Sir Movie Review: Tillotama Shome shines in a poignant film about dreams
Sir, which feels like a fairytale set amid the skyrises of Mumbai, is a subdued but poignant celebration of hope, dreams, and love
They say love is blind. Colour, caste, creed, class… nothing is supposed to matter in the sanctum of love. But how often do we think this way? Even those of us who want to badly believe in the noble notion, still fall prey to biases rooted in stereotypes. Rathna (Tillotama Shome) works as a live-in help at Ashwin’s (Vivek Gomber) house in Mumbai. A widow from the villages, this job is her ticket to her dreams. On the other hand, there is the morose Ashwin carrying the guilt of a broken engagement and lost dreams. And in that safe space of a house, they both nudge each other closer to their dreams, finding an unexpected companion.
Director: Rohena Gera
Cast: Tillotama Shome, Vivek Gomber, Geetanjali Kulkarni, Ahmareen Anjum
Sir, in many ways, feels like a fairytale set amid the skyrises of Mumbai. But Rathna is no damsel in distress. I have always had an issue with how a ‘strong, liberal woman’ is always portrayed to be a ‘modern woman’, often armed with make-up, western clothes, and alcohol. But strength and being progressive aren’t about one’s clothes or habits. It is about how they think. Clear, confident, smart — Rathna is a beautiful example of a strong woman. She might be a house help, but that isn’t her identity. She holds her ground well, even in tricky moments. When Ashwin asks her if she has always wanted to be a tailor, she politely but sternly corrects him to ‘fashion designer’. And adds a ‘Why I can’t be one?’ to answer his surprise. Rathna’s dignified tenacity is refreshingly real. As a woman who has been let down by the universe, she is jaded. But it hasn’t killed the childlike enthusiasm she possesses for life. And Tillotama Shome plays Rathna so beautifully, with such grace; every smile, head tilt, and even her hurried walk, the way she clutches her handbag, has conviction and innocence in equal measure. The film might be titled Sir, but it is Rathna who carries the film on her dainty shoulders.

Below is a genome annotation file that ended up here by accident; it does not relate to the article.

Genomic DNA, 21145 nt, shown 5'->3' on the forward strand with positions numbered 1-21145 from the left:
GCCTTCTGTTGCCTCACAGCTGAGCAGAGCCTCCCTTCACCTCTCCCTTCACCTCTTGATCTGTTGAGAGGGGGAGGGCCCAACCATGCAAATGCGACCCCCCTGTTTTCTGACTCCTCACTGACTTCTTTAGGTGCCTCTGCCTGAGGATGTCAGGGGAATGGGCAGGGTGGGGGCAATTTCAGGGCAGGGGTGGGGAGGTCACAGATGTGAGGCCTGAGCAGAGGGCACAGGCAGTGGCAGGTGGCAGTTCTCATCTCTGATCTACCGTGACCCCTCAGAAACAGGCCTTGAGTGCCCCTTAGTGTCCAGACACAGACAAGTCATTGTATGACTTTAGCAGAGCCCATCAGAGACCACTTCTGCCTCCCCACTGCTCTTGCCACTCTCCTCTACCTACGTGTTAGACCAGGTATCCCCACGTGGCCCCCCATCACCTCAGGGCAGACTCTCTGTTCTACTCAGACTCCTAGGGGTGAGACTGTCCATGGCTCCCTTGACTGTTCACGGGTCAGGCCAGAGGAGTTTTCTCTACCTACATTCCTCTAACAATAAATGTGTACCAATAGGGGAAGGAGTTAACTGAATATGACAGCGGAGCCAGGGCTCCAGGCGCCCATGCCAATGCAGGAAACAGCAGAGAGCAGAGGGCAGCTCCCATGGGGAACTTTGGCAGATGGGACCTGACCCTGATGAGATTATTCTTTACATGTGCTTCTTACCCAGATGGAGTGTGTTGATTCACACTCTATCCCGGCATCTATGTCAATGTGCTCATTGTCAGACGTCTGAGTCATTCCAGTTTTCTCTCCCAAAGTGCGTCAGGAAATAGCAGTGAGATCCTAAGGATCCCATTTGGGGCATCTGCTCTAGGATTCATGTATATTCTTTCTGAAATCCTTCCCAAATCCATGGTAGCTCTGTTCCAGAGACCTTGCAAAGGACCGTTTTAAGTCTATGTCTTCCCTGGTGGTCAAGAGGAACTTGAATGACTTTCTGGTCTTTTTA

This dignity is inherent in every part of Sir. Ashwin, like Rathna, is written with equal amounts of sensitivity and emotional intelligence. Their relationship is delicate territory that had to be treated with incredible caution; one wrong step could taint the entire equation with distasteful undertones. But Rohena aces it. One can imagine their relationship as a Venn diagram with two circles. As the movie progresses, the common space gradually increases. The camera often reflects this, panning across the screen, placing Ashwin and Rathna’s world on the same plane but also establishing the differences between both. Take the scene at a party hosted by Ashwin’s mother. We don’t see Rathna’s face as she goes around serving people until she reaches Ashwin. For the others, she is just the help. But he is the one who truly sees her. Their interactions being and end abruptly, but are empathetic and insightful. I particularly loved the edit: every cut is placed at the very beginning of an emotion. There is a lot left unsaid, but it is always understood, much like Rathna and Ashwin’s relationship.
Sir is a subdued but poignant celebration of hope, dreams, and love. Rathna and Ashwin know that their bubble won’t last in the normal world. And it is often burst, by several people who question her presence in his life, and vice-versa. But their journey reminds you that one can always dream. It is okay to disown the cynic in us once in a while and give a chance to love and our dreams. And maybe, just maybe love, like dreams, can win against all odds if we let it.